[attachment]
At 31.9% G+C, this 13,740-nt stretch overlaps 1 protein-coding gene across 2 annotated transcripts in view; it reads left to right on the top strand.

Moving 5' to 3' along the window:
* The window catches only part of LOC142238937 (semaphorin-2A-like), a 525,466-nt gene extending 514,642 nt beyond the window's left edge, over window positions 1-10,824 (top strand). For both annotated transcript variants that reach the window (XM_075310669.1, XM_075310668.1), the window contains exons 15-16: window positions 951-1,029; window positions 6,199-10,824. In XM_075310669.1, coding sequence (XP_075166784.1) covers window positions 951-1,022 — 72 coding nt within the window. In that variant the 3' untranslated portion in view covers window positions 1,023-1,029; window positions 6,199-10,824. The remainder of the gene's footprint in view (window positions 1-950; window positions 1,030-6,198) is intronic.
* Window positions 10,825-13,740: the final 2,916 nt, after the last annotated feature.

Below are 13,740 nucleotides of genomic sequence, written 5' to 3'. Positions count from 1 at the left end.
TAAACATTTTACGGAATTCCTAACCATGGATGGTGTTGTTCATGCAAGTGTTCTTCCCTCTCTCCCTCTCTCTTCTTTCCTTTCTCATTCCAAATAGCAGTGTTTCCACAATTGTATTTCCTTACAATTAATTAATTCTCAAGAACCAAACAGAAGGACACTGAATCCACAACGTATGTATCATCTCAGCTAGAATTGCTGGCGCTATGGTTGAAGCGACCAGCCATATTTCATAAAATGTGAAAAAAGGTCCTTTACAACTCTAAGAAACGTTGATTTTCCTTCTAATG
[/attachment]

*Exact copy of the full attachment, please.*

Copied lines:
At 31.9% G+C, this 13,740-nt stretch overlaps 1 protein-coding gene across 2 annotated transcripts in view; it reads left to right on the top strand.

Moving 5' to 3' along the window:
* The window catches only part of LOC142238937 (semaphorin-2A-like), a 525,466-nt gene extending 514,642 nt beyond the window's left edge, over window positions 1-10,824 (top strand). For both annotated transcript variants that reach the window (XM_075310669.1, XM_075310668.1), the window contains exons 15-16: window positions 951-1,029; window positions 6,199-10,824. In XM_075310669.1, coding sequence (XP_075166784.1) covers window positions 951-1,022 — 72 coding nt within the window. In that variant the 3' untranslated portion in view covers window positions 1,023-1,029; window positions 6,199-10,824. The remainder of the gene's footprint in view (window positions 1-950; window positions 1,030-6,198) is intronic.
* Window positions 10,825-13,740: the final 2,916 nt, after the last annotated feature.

Below are 13,740 nucleotides of genomic sequence, written 5' to 3'. Positions count from 1 at the left end.
TAAACATTTTACGGAATTCCTAACCATGGATGGTGTTGTTCATGCAAGTGTTCTTCCCTCTCTCCCTCTCTCTTCTTTCCTTTCTCATTCCAAATAGCAGTGTTTCCACAATTGTATTTCCTTACAATTAATTAATTCTCAAGAACCAAACAGAAGGACACTGAATCCACAACGTATGTATCATCTCAGCTAGAATTGCTGGCGCTATGGTTGAAGCGACCAGCCATATTTCATAAAATGTGAAAAAAGGTCCTTTACAACTCTAAGAAACGTTGATTTTCCTTCTAATG